One of the best sources of protein and other nutrients in a survival scenario is fish. Fishing is safer and expends fewer calories than hunting or trapping. It also gives you better nutrients than collecting wild edibles.
Survival Fishing | A Means To An End
However, you likely will not have a rod and reel. If you have a few basic resources, there are ways you can fish that may seem a bit more unconventional. However, remember that most of the world fishes with these more primitive methods.
Using nets either passively or actively is one of the most common ways that people fish worldwide. A small net can easily fit in a pack better than a rod and reel. I like using a gill net, which is designed to be rigged up vertically allowing fish to tangle in the net. It has floats at the top and weights at the bottom and normally works best in moving water. Throw nets take some practice, but are a more active way of fishing. You must be able to fling the net off of your shoulder casting it into deeper water. You then let it sink to the bottom and pull in your haul. Seine nets are designed to be dragged through the water by two people. It requires wading, but one person gets on each side and just pulls it through the water until fish get caught in the net.
Nets often require no bait, so they can be ideal for survival. They also can be used passively. You can set up a gill net, go work on other projects, and then come back several hours later to collect your fish. This is a huge advantage in a survival scenario. Nets roll up to be compact, so they can be perfect to fit in a bug out bag. They also allow you to catch more fish at once. The biggest issue is that you often have to get wet in order to set up or use the net. This is not ideal in colder weather.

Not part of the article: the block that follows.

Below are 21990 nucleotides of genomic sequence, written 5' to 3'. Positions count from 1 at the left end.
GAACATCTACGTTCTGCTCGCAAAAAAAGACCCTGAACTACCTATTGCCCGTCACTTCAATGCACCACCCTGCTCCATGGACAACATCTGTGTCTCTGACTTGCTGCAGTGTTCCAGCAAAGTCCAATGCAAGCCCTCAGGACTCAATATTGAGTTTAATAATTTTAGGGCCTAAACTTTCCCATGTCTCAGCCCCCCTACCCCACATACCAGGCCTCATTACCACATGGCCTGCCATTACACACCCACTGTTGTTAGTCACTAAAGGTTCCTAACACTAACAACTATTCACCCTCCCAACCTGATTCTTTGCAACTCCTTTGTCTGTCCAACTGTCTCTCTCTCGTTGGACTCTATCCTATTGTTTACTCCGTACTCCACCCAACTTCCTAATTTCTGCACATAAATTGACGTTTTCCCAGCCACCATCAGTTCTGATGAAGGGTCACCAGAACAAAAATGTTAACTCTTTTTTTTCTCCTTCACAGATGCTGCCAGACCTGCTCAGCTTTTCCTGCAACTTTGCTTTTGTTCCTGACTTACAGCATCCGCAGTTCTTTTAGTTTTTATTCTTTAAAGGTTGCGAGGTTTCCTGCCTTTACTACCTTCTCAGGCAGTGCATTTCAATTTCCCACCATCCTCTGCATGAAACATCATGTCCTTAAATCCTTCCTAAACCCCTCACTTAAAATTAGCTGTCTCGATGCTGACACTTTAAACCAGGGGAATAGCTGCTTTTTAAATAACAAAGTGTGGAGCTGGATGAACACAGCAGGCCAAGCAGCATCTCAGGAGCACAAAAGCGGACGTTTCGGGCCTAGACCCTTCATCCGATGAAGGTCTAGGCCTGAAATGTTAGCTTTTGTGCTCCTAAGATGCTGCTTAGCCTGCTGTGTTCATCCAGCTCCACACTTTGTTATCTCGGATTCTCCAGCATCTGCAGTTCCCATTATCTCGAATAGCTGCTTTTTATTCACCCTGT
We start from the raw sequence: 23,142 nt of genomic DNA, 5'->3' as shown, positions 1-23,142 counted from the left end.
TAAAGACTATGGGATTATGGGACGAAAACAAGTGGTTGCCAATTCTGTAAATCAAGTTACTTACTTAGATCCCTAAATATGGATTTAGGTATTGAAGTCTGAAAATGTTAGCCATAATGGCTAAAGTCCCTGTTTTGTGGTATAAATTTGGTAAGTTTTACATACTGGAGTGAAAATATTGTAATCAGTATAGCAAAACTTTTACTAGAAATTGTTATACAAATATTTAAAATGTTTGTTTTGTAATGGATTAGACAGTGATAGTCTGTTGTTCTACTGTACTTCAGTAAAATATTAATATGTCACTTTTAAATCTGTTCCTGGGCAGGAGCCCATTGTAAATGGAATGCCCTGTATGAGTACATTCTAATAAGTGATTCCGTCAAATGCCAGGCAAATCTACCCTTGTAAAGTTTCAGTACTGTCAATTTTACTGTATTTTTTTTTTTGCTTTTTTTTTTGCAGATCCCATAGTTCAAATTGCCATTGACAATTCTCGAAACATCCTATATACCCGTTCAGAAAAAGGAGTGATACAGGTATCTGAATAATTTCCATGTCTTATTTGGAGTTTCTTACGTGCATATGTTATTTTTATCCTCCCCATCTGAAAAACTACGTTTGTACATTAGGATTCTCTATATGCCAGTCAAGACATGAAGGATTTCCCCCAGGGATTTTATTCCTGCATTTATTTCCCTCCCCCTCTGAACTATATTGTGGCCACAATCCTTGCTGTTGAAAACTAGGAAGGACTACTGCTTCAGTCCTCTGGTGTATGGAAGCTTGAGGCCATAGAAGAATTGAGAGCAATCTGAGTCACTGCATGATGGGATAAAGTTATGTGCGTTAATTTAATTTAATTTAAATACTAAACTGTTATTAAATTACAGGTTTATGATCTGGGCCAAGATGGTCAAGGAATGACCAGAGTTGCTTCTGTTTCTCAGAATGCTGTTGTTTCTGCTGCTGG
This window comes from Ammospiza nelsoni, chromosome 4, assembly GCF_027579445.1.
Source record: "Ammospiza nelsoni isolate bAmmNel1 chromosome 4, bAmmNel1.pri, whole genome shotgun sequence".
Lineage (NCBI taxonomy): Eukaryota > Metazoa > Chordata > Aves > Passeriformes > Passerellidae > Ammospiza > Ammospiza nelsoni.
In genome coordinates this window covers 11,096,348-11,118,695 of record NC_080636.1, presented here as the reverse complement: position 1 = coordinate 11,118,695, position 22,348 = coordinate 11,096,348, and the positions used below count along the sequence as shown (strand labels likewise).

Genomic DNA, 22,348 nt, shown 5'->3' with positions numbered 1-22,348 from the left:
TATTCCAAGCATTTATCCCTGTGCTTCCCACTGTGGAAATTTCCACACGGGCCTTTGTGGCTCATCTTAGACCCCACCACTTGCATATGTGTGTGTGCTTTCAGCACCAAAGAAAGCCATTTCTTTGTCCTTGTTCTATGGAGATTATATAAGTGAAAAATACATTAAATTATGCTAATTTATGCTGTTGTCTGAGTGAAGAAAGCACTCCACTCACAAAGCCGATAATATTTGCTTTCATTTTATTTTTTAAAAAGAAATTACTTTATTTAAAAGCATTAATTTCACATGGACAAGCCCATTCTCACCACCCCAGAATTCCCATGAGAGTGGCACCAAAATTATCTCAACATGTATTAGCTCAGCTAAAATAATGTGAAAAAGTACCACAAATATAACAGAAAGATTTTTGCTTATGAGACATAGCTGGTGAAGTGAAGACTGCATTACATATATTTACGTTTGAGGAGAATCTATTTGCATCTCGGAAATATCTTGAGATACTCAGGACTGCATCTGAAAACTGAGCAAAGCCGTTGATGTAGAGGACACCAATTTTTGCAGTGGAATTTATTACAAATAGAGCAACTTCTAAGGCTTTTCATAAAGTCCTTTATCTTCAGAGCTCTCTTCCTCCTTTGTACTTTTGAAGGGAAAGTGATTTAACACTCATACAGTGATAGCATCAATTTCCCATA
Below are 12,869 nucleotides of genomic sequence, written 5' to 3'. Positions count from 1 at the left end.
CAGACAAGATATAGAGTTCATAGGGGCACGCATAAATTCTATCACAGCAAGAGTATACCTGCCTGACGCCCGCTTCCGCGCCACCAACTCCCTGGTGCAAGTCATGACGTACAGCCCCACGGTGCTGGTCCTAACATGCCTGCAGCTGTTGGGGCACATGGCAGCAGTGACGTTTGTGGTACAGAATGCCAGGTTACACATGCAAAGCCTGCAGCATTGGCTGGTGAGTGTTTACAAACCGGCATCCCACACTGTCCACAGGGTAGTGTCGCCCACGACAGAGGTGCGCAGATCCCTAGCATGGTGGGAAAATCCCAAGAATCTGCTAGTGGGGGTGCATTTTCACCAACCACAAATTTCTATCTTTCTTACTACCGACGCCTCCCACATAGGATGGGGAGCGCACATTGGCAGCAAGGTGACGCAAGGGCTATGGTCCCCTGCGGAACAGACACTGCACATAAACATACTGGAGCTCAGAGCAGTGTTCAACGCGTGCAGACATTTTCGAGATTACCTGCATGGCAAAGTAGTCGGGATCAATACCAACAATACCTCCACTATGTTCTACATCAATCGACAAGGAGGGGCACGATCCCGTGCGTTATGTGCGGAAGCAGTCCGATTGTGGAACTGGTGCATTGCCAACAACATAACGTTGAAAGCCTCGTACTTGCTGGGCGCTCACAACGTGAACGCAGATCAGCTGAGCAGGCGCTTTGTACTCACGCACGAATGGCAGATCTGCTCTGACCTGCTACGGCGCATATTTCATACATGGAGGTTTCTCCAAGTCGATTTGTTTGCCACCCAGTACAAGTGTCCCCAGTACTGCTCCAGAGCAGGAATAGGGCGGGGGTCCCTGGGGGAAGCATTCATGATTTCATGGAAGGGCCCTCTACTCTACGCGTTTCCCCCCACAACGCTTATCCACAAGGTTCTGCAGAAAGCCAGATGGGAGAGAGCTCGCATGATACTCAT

Trot Lines and Branch Poles
There are two passive ways to use cordage and hooks to catch fish that can be done without a rod and reel. A trot line is a long primary line with several shorter lines tied to it. Typically the main line has loops tied into it. The shorter lines are two to three feet long with baited hooks at the end. One end of the main line is tied to the shore, while the other is weighted and cast out as far as possible. This gives you baited hooks in several locations and at several depths. It also allows you to catch more than just one fish at once.
Branch poles are another way to use a line to fish. You can either find low-hanging branches along the shore or can cut off branches that are straight and at least five feet long. If you cut the branches, drive them into the mud on the shore as hard as you can and completely vertical. Then tie a line with a baited hook to the end of the pole or the end of the low-hanging branch. Cast it out as far as you can so there is little slack. When the fish strike you will see the branch move and you can go collect your fish.
This is actually the version of primitive fishing that is the closest to using a rod and reel. Find an object on which to spool your line with such as a bottle or a chunk of wood. Tie the end of your line to the base, and then wrap it around the object until you have about six feet of line left. Attach a baited hook, and make sure it has some weight to it. Hold the spool in your left hand and the line in your right. Spin the line underhanded until you have some momentum, release the line, and then hold out your left arm to let the rest of the line unravel. You can then re-spool the line as you draw it in so that it will not get tangled.
Do you have other unconventional ways of catching fish? Let us know in the comments section below.
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